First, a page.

Court of Appeal quashes costs order in favour of no order for costs, concluding that "the payer of the cheque" approach to determine success is inappropriate in complex joined cases.
Parties to disputes before the English courts are familiar with the basic starting position that the successful party will get their costs paid by the losing party. However, figuring out who is the winner is not always straightforward, particularly in joined cases involving a large number of claimants. This case involving Atlasjet (now AtlasGlobal) illustrates the difficulties that can arise.
The defendant, Atlasjet, was successful in nearly 95% of the claims and yet the High Court determined that the claimants were the successful party, based on a narrow view focussing on the minority of claims that did succeed and resulted in a pay out of around £9,000 to some of the claimants. Atlasjet was ordered to pay 33% of the claimants' costs, which amounted to £225,000. On appeal, the Court of Appeal quashed that order on the basis that the High Court had chosen the wrong starting point for costs by determining that the claimants were the winner. It considered that in a case such as this, where it is not necessarily clear which party is the winner, it is appropriate to make no order as to costs.
Of particular note is the fact that both Hickinbottom LJ and Davis LJ lamented the level of the costs of the parties – estimated to total around £2 million – which vastly exceeded the value of any substantive claims. This case was high risk for the claimants: the claimants' solicitors had a conditional fee arrangement in place with a 100% success fee (which demonstrates the solicitors' assessment of the risk involved) and the claimants had no after the event insurance. In addition, the Court of Appeal noted the fact that Atlasjet did not consider any early negotiation in order to resolve the dispute, which could have resulted in a far more cost-effective solution. In Hickinbottom LJ's words, this case "cried out for some early, sensible consideration of compromise". In a scathing final remark, Davis LJ noted that "neither side comes out of all this with much credit". This case serves as a salutary lesson for parties involved in this type of complex litigation involving multiple claims, not only in terms of the level of costs that can be incurred in a case such as this – which can be out of all proportion to the substantive claims at issue – but also the risk that costs may not be awarded even where a party is successful in relation to a significant proportion of the claims.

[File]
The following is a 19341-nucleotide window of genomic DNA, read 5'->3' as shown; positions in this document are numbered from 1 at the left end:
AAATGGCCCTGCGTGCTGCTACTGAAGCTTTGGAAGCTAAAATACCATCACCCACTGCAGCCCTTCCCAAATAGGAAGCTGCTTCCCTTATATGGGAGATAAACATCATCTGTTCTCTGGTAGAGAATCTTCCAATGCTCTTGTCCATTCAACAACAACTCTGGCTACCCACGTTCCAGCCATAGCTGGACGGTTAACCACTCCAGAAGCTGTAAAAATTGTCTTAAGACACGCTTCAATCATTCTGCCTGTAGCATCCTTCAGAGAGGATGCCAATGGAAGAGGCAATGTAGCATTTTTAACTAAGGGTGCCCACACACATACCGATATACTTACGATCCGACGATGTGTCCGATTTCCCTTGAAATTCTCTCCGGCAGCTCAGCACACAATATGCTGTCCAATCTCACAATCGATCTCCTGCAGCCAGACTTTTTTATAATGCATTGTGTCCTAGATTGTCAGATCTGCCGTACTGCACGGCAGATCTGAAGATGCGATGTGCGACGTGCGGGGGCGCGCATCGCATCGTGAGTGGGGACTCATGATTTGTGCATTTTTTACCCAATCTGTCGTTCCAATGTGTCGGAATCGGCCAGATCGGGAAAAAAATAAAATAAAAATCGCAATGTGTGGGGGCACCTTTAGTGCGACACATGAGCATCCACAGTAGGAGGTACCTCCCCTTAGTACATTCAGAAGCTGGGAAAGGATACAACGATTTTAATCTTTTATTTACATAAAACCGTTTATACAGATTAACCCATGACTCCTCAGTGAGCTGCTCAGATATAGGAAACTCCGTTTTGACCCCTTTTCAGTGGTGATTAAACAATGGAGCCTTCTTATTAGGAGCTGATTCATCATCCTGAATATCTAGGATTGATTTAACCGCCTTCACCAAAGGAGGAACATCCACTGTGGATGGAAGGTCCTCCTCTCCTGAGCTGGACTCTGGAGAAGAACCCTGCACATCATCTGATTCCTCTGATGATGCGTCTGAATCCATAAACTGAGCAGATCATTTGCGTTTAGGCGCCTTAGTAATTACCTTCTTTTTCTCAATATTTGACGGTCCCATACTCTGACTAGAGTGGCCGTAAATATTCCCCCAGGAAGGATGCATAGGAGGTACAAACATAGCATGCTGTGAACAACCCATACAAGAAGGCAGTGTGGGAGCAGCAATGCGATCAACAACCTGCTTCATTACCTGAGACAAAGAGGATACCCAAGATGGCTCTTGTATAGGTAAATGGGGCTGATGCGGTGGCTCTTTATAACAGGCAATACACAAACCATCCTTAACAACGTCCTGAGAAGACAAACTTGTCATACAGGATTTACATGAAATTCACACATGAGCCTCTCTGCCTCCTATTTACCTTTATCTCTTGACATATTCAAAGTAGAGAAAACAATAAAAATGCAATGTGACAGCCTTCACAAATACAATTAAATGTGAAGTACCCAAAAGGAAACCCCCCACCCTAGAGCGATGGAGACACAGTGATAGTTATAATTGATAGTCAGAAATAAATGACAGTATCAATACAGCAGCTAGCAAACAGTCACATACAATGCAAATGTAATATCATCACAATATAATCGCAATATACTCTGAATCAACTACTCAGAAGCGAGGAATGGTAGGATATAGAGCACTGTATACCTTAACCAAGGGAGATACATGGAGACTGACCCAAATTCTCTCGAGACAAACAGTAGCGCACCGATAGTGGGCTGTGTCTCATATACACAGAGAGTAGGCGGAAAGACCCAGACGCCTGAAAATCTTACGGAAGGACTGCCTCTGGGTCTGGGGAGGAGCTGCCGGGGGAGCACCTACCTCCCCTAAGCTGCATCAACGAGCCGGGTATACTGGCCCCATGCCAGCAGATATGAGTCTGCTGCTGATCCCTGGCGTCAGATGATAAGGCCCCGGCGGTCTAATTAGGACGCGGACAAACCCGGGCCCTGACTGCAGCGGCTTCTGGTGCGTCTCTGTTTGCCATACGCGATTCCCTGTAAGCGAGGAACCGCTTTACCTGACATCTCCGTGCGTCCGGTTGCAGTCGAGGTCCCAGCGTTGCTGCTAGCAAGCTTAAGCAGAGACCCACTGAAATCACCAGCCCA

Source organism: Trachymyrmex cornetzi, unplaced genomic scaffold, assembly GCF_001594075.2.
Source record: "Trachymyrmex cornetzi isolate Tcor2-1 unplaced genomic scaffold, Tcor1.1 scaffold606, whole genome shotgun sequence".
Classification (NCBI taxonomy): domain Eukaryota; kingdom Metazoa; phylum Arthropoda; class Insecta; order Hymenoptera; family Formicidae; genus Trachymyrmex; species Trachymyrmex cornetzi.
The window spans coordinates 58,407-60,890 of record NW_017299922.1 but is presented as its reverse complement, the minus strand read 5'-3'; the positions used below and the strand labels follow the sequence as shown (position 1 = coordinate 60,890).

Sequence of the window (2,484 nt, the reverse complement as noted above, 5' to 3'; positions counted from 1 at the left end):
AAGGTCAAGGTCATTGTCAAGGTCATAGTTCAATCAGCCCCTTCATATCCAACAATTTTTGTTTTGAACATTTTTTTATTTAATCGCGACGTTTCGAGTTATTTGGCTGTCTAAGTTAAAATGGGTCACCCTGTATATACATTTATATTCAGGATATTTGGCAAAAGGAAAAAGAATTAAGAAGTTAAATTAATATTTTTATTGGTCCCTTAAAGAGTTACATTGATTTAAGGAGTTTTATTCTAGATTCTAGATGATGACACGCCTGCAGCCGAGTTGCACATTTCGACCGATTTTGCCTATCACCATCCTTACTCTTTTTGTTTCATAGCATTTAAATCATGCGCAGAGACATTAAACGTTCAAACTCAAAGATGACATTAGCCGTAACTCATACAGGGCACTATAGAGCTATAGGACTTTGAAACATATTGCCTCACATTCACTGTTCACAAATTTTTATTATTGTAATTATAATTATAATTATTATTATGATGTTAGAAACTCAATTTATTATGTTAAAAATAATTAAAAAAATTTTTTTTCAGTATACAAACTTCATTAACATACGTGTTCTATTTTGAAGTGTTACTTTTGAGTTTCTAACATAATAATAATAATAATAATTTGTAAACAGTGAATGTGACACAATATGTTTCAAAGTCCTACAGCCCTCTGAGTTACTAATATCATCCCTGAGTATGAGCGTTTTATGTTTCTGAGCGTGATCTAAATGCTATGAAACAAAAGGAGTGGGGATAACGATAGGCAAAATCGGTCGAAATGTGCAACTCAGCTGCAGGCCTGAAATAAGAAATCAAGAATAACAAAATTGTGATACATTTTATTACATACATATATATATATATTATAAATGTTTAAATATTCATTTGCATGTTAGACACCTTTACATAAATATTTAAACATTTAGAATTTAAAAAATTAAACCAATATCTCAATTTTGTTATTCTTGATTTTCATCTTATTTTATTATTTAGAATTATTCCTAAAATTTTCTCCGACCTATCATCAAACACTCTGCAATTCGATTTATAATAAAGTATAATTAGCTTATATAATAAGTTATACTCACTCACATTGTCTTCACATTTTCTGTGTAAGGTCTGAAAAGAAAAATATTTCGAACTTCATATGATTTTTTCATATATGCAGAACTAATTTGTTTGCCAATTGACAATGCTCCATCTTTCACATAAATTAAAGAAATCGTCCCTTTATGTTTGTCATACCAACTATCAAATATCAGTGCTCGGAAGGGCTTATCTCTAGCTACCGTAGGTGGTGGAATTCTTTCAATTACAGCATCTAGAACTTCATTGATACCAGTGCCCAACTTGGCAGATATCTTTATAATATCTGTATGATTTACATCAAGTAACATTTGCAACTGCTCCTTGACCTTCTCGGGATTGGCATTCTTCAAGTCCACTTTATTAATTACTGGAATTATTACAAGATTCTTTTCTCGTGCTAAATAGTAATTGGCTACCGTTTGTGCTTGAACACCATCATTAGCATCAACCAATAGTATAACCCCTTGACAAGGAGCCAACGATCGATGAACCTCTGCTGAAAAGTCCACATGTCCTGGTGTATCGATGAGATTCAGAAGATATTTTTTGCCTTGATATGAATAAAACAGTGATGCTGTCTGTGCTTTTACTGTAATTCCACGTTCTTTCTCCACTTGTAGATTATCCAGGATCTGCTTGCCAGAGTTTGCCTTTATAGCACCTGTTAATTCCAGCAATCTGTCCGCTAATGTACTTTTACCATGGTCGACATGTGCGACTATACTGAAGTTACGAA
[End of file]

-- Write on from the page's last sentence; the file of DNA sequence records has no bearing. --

In June 2010, Cyprus Turkish Airlines ("CTA"), the flag carrier for the Turkish Republic of Northern Cyprus, had its air operator's licence revoked. As a result, its aircraft were grounded and its operations suspended. The CTA flights on which the claimants in this case (totalling nearly 850) were booked to fly were scheduled to operate after CTA had its licence suspended. Despite efforts by Turkish airline Atlasjet to repatriate stranded passengers pursuant to an agreement with the Northern Cyprus government, the claimants were not given replacement flights and instead had to either pay for a new ticket with a different airline or had to abandon their travel plans, losing the value of the tickets they had booked with CTA.
The claimants initiated proceedings against both CTA and Atlasjet to recover their losses before the English High Court. CTA did not participate in the proceedings, or the subsequent appeal.
In brief, the claims against Atlasjet were based on two causes of action:
(i) breach of contract – the claimants argued that they could enforce their rights as third parties under the agreement between Atlasjet and the Northern Cyprus government and also claimed direct contracts with Atlasjet had been formed following CTA's collapse. There were three categories of contractual claimants, for example some of the claimants were issued with Atlasjet tickets which were subsequently cancelled by the carrier ("Category 1 claimants"); and
(ii) rights under Regulation 261/2004 ("Reg 261").